Benefits of a Standing Desk

December 27, 2016

We’ve all heard it before, sitting is bad for you. Sitting is the new smoking. But rather than re-emphasizing the dangers of sitting, let's step through the numerous benefits of standing, walking, or even pedaling – movement – has on both your health and mental well-being.

If you look at time spent sitting of the majority of the population, you’ll find that most time spent sitting is preformed while at a desk. In fact, according to research, the average office worker spends an average of 5 hours and 41 minutes per day sitting at their desk. The same study also found that those who sit longer at work are more likely to sit more outside of work.



Overall, sedentary jobs have increased 83% since 1950 and physically active jobs now make up only about 25% of our workforce, which is 50% less than in 1950. Additionally, our average work week is longer. Americans now work 47 hours a week–164 more hours a year than 20 years ago. On top of time spent sitting in the workplace, on average, we spend 7 hours sleeping and 4.3 hours of watching tv a day.



Benefits of Standing vs Sitting at Work

  • Using Standing Desks Reduces Your Risk of Obesity and Weight Gain:

    Simply stated, weight gain is a result of consuming more calories than you are burning. Where the majority of your caloric burn is a result of the energy your body needs to keep you alive. This process of converting food into energy is known as metabolism. Each individual has a varying metabolic rate based on body size and composition, sex, and age. As well as genetic makeup, hormonal controls, and diet composition. Meaning everyone requires a different number of calories needed for survival. This can also vary on a day-to-day basis depending sleep, stress, and physical activity levels. Needless to say, weight gain/loss can get a little complicated.

    Now to keep things simple, in terms of weight gain, any additional calories consumed outside of those required for metabolism and not burned off by physical activity, your body will store in the form of fat. While exercise is the most effective way to burn off excess calories, choosing to stand over sitting will burn more calories, which in return results in weight loss. Studies have produced varying results on exactly how many additional calories are burned when using a standing desk, but for the most part you will burn anywhere from 20 to 50 additional calories per hour using a standing desk vs sitting.



  • Standing May Reduce Your Risk of Heart Disease, Lower Blood Sugar, and Reduce Cholesterol:

    Choosing to stand rather than sit lowers blood sugar, cholesterol, and weight (mentioned above), which in return lowers your risk for heart disease. When your body remains sedentary for too long it loses its ability to efficiently use blood sugar.


  • Standing Desks Help Low Back Pain:

    Sitting in an office chair for long periods of time can wreak havoc on your lower back among other joints and muscles. Simply stated, our bodies weren’t made to sit for prolonged periods of time. Our bodies were made to move.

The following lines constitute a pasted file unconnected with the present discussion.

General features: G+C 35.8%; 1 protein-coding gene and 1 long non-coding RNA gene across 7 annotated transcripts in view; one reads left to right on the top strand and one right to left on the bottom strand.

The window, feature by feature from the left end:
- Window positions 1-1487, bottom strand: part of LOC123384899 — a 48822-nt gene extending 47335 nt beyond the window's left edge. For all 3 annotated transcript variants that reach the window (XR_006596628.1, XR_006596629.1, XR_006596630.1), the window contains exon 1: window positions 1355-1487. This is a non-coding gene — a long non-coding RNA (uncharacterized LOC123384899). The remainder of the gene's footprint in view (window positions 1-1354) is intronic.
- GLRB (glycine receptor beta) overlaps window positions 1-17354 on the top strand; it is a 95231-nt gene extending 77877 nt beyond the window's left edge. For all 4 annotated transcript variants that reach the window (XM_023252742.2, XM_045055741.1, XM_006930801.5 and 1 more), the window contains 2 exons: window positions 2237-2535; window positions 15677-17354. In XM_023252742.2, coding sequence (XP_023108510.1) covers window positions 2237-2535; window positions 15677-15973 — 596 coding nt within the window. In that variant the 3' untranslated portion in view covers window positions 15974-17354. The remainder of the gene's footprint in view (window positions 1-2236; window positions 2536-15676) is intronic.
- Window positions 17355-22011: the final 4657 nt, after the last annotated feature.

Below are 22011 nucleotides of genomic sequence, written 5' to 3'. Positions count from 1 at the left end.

The static posture a chair places on your body, increases stress in the back, shoulders, arms, and neck. These effects of sitting worsen when proper ergonomic positioning isn’t preformed.

    A study was preformed where 23 office workers of varying ages and body masses used a sit-stand desk where the alternated between sitting and standing throughout an 8-hour work day. The study found that the participants reported a 31.8% reduction in standing desk back pain when compared to sitting for the entire work day.



    Switching from a seated desk to a standing desk will help alleviate pains created by or worsened by sitting through placing less strain on your musculoskeletal system.



  • Standing Desks May Boost Creativity and Increase Productivity:

    Standing, while not as significant as walking or pedaling, increases blood flow and circulation which in return helps facilitate creativity, increase productivity, and boost energy levels.

    A study conducted by Cornell reported that 82% of participants preferred using an adjustable stand-up desk due to a reduction in joint and muscle pain as well as an increase in productivity.


  • Standing Improves Your Mood and Increases Energy Levels:

    The Take-a-Stand Project was implemented into an office setting with the goal of reducing sitting time in an effort to improve worker health. The project was conducted over a 7-week period concluding a reduction in time spent sitting by 224% (66 minutes per day), reduced upper back and neck pain by 54%, and elevated mood states.


It’s Time to Stand Up for Your Health

Using a standing desk reduces your risk of obesity and heart disease, lowers blood sugar, reduces cholesterol, alleviates musculoskeletal aches and pains, increases productivity and creativity, improves mood states, and increases energy levels. To take these benefits one step further, integrating a treadmill desk or bike desk will provide additional health benefits and enhance upon the benefits of standing while working. There's no better time then now to take a stand for your health and start integrating movement into your workplace.




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